When is it needed?
There are times when the bone defect size is too large for simultaneous guided bone regeneration (LINK). Conditions that will require an increased amount of bone to host a dental implant include the following;

  • Areas where teeth were removed and not replaced
  • An area where a tooth is missing and the nature of the disease associated with the tooth caused extensive bone destruction (i.e., infections).
  • Areas of the jaw where permanent teeth were congenitally missing and as a result, normal tooth supporting bone failed to develop.
  • Bone lost from dental trauma.

What does the procedure involve?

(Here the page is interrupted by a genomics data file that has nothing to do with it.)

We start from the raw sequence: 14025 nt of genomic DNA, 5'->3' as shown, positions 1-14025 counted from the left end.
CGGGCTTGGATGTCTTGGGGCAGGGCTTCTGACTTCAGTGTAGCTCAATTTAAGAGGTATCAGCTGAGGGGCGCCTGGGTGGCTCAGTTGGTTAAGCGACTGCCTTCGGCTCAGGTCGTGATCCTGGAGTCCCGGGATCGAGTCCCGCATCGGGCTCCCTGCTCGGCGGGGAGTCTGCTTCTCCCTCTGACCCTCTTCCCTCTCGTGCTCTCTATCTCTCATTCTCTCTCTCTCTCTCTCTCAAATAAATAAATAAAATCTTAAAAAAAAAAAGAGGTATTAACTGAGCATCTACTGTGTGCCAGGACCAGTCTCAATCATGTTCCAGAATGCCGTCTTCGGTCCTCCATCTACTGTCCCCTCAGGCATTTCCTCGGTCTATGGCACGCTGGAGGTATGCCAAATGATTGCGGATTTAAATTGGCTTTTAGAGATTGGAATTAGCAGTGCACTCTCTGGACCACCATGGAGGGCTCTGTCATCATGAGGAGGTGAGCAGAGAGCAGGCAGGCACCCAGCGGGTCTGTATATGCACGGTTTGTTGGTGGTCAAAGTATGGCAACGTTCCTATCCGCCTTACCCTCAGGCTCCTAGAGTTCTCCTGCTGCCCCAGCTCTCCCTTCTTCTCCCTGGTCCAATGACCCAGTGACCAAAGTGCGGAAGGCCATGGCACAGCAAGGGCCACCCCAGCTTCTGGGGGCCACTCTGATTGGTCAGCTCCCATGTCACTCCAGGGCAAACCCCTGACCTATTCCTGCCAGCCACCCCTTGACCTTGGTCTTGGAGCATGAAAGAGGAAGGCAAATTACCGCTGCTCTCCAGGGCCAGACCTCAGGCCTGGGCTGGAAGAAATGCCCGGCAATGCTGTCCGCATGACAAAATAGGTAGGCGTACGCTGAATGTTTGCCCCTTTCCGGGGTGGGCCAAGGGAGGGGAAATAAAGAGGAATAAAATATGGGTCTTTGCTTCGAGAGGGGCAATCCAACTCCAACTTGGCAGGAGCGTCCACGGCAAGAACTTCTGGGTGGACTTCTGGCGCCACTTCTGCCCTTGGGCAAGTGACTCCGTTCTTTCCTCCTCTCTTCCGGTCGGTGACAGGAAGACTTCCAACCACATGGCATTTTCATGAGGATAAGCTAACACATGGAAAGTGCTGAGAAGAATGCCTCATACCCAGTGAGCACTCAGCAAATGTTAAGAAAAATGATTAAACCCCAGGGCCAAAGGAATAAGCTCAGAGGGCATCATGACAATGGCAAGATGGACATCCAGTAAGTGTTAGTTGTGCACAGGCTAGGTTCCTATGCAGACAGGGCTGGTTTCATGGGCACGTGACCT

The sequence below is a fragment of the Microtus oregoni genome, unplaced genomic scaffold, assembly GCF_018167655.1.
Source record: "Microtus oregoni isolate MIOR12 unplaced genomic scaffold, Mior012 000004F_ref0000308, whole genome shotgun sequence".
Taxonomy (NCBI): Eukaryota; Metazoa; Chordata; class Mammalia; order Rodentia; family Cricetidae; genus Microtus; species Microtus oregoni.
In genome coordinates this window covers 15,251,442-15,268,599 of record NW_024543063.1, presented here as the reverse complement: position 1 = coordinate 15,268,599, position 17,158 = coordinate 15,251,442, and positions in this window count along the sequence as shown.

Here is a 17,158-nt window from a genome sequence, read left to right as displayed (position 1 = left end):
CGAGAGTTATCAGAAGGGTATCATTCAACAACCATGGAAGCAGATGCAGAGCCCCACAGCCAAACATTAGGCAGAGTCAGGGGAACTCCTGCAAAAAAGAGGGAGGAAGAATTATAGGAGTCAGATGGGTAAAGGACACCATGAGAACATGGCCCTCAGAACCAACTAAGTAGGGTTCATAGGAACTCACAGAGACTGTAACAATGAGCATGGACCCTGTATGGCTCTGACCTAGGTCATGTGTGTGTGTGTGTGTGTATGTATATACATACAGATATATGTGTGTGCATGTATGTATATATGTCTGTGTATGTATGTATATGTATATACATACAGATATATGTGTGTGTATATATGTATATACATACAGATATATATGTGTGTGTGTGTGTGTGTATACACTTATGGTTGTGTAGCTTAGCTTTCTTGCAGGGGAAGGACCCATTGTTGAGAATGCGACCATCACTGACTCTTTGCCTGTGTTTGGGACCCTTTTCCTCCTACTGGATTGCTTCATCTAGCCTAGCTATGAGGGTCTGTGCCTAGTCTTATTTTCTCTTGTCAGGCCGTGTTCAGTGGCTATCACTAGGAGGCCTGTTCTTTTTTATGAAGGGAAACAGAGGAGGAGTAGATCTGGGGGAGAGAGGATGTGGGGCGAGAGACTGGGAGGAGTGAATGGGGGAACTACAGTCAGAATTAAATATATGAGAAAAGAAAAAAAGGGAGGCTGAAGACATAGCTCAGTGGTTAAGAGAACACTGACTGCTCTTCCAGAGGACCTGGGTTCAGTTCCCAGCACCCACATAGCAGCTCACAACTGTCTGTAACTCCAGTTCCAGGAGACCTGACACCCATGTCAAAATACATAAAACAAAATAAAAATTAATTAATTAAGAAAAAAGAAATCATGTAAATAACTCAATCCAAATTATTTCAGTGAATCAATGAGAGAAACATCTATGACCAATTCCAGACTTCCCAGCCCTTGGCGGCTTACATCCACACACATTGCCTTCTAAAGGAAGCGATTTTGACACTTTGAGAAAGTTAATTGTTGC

The procedure involves transferring a small block of bone from either the back of the mouth or at the front of the mouth to the future implant site.  This is then secured with one or two tiny screws and overlaid with particulate bone (LINK) and a collagen membrane. The site is then securely closed and six months is usually given for the graft to fuse to the underlying jawbone before returning to the area to place an implant.

Once the graft is mature; the grafted bone will not only house an implant in “live” bone but it will also act to support the gum architecture in a manner that is both cosmetically pleasing and hygienically easy to maintain.

Bone grafting in the mouth today is a routine, predictable and painless procedure. It is done as a separate procedure before the implant is placed. The bone that has been transferred to the implant site will eventually grow back.

Is the procedure painful

Pain is surprisingly low. Some bruising and swelling is to be expected for a few days after the procedure.